We are also lucky enough to have student representatives that serve on our committees. These members provide important graduate, undergraduate and Student Senate perspectives to the faculty’s discussions and these members can (and have previously) brought items up for discussion with these groups as well.

Tell us about the review process for undergraduate courses. What does it entail and what is measured or assessed?

Until we have the time to make a version of “I’m just a bill” from Schoolhouse Rock, we have a handy page on the process here that includes a process workflow.

Essentially, once a faculty member has an idea, they develop their syllabus and then go into CIM to fill out their course action, which goes through departmental, college and university review before being implemented in our Student Information System (Peoplesoft/Mypack Portal) by our colleagues in Registration and Records. Each of these groups look at the action with different types and levels of expertise and perspective — the department will likely look at discipline-specific needs and language, the college may look at the place of the course among other college offerings or in a program of study, and the university will look at the clarity and application of policy-related best practices.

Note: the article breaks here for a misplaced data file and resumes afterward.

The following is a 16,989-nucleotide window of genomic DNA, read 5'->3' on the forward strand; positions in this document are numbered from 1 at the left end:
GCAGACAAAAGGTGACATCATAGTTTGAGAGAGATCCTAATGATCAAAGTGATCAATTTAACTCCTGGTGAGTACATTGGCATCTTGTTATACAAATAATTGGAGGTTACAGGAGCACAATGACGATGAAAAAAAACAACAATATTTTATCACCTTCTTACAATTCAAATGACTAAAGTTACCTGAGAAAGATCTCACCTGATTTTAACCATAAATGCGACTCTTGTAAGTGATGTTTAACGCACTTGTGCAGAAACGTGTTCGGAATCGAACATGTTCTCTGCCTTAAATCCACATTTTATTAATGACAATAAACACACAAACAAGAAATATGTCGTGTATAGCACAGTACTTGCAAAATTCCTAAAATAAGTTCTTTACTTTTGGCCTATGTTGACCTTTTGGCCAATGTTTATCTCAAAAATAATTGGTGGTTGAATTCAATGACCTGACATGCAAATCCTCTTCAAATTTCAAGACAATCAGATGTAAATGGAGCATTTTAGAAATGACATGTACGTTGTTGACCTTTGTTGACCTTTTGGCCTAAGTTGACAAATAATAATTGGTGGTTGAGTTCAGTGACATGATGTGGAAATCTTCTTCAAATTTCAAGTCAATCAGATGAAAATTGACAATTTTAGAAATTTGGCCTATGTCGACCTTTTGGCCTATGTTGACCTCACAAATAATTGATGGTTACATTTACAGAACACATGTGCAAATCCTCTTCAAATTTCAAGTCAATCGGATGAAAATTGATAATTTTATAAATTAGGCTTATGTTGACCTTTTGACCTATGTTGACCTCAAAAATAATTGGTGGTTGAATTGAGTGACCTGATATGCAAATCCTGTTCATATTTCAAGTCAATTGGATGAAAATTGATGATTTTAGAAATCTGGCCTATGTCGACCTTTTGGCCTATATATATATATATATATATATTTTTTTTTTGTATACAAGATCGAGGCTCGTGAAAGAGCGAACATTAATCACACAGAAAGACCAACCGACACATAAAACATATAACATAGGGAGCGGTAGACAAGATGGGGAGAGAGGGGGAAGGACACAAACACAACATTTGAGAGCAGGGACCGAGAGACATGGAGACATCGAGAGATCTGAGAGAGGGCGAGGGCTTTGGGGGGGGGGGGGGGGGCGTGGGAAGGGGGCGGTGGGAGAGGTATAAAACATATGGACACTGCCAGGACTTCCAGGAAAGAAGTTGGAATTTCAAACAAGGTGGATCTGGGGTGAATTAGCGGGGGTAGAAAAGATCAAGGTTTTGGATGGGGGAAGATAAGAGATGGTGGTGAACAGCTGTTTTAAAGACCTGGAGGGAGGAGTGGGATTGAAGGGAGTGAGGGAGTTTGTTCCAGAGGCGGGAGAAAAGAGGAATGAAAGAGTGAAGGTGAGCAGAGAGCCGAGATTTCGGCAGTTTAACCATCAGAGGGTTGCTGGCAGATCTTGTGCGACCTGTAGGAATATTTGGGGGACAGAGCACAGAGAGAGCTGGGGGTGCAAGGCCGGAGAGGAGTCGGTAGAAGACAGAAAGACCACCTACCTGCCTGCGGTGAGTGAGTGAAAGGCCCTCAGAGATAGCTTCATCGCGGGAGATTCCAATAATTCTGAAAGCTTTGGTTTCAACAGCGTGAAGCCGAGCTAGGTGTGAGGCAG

UCCC specifically looks at courses and curricula for adherence to policy and best practice — are the student learning outcomes clear and measurable? Are there any concerns of overlap among existing coursework that haven’t been addressed? 

CUE looks at existing/new courses and asks whether the course’s student learning outcomes align with the objectives of the requested General Education Program category, and whether the measures listed as examples measure those outcomes.

If a course is cross-listed, it will go to both/all department and college steps involved, and if a course is dual-level (400/500) it will also go to the administrative board of the Graduate School before moving to R&R for implementation.

There’s a lot involved! See the next question for resources and training we provide to help anywhere along the way.

All of these groups work together to ensure that the idea comes to its best implementation on campus for faculty, students and staff.

Tell us about the various training courses offered by OUCCAS.